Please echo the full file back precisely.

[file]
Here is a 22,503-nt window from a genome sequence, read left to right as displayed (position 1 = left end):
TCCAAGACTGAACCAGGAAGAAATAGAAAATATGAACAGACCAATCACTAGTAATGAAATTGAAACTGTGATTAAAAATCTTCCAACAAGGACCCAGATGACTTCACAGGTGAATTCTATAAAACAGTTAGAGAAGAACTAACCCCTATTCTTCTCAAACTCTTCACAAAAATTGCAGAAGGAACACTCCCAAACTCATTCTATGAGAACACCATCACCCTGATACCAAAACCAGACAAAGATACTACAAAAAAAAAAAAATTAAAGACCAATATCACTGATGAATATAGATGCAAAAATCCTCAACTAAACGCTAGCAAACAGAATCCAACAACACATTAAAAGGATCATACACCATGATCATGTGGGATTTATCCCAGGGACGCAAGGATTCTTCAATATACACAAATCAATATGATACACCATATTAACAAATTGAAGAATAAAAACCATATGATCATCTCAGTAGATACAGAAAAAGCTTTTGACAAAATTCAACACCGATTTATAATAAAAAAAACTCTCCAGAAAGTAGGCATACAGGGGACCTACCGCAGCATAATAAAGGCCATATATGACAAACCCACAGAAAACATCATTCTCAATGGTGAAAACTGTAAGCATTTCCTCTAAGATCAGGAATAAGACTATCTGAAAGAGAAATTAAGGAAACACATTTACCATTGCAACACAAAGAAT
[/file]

Here is a 22,503-nt window from a genome sequence, read left to right as displayed (position 1 = left end):
TCCAAGACTGAACCAGGAAGAAATAGAAAATATGAACAGACCAATCACTAGTAATGAAATTGAAACTGTGATTAAAAATCTTCCAACAAGGACCCAGATGACTTCACAGGTGAATTCTATAAAACAGTTAGAGAAGAACTAACCCCTATTCTTCTCAAACTCTTCACAAAAATTGCAGAAGGAACACTCCCAAACTCATTCTATGAGAACACCATCACCCTGATACCAAAACCAGACAAAGATACTACAAAAAAAAAAAAATTAAAGACCAATATCACTGATGAATATAGATGCAAAAATCCTCAACTAAACGCTAGCAAACAGAATCCAACAACACATTAAAAGGATCATACACCATGATCATGTGGGATTTATCCCAGGGACGCAAGGATTCTTCAATATACACAAATCAATATGATACACCATATTAACAAATTGAAGAATAAAAACCATATGATCATCTCAGTAGATACAGAAAAAGCTTTTGACAAAATTCAACACCGATTTATAATAAAAAAAACTCTCCAGAAAGTAGGCATACAGGGGACCTACCGCAGCATAATAAAGGCCATATATGACAAACCCACAGAAAACATCATTCTCAATGGTGAAAACTGTAAGCATTTCCTCTAAGATCAGGAATAAGACTATCTGAAAGAGAAATTAAGGAAACACATTTACCATTGCAACACAAAGAAT